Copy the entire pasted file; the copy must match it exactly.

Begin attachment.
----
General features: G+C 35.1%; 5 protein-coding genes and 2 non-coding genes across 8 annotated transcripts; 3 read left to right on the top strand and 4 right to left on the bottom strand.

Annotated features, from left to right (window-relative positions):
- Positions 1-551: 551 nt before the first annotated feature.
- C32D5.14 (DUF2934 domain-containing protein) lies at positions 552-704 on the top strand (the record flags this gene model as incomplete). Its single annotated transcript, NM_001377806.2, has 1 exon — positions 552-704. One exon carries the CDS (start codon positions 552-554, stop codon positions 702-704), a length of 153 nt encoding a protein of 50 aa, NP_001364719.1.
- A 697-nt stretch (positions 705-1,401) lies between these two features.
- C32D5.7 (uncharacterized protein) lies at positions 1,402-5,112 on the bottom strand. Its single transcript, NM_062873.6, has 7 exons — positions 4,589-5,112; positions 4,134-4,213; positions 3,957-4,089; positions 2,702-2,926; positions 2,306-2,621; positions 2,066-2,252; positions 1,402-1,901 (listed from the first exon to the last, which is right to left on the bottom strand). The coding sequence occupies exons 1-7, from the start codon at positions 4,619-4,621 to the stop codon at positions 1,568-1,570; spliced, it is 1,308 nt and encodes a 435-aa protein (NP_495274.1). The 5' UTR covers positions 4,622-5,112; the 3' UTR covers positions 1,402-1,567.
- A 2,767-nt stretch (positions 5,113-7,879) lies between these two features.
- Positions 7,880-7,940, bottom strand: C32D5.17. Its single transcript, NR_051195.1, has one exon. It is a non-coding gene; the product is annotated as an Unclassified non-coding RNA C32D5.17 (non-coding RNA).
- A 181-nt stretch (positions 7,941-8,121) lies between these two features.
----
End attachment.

General features: G+C 35.1%; 5 protein-coding genes and 2 non-coding genes across 8 annotated transcripts; 3 read left to right on the top strand and 4 right to left on the bottom strand.

Annotated features, from left to right (window-relative positions):
- Positions 1-551: 551 nt before the first annotated feature.
- C32D5.14 (DUF2934 domain-containing protein) lies at positions 552-704 on the top strand (the record flags this gene model as incomplete). Its single annotated transcript, NM_001377806.2, has 1 exon — positions 552-704. One exon carries the CDS (start codon positions 552-554, stop codon positions 702-704), a length of 153 nt encoding a protein of 50 aa, NP_001364719.1.
- A 697-nt stretch (positions 705-1,401) lies between these two features.
- C32D5.7 (uncharacterized protein) lies at positions 1,402-5,112 on the bottom strand. Its single transcript, NM_062873.6, has 7 exons — positions 4,589-5,112; positions 4,134-4,213; positions 3,957-4,089; positions 2,702-2,926; positions 2,306-2,621; positions 2,066-2,252; positions 1,402-1,901 (listed from the first exon to the last, which is right to left on the bottom strand). The coding sequence occupies exons 1-7, from the start codon at positions 4,619-4,621 to the stop codon at positions 1,568-1,570; spliced, it is 1,308 nt and encodes a 435-aa protein (NP_495274.1). The 5' UTR covers positions 4,622-5,112; the 3' UTR covers positions 1,402-1,567.
- A 2,767-nt stretch (positions 5,113-7,879) lies between these two features.
- Positions 7,880-7,940, bottom strand: C32D5.17. Its single transcript, NR_051195.1, has one exon. It is a non-coding gene; the product is annotated as an Unclassified non-coding RNA C32D5.17 (non-coding RNA).
- A 181-nt stretch (positions 7,941-8,121) lies between these two features.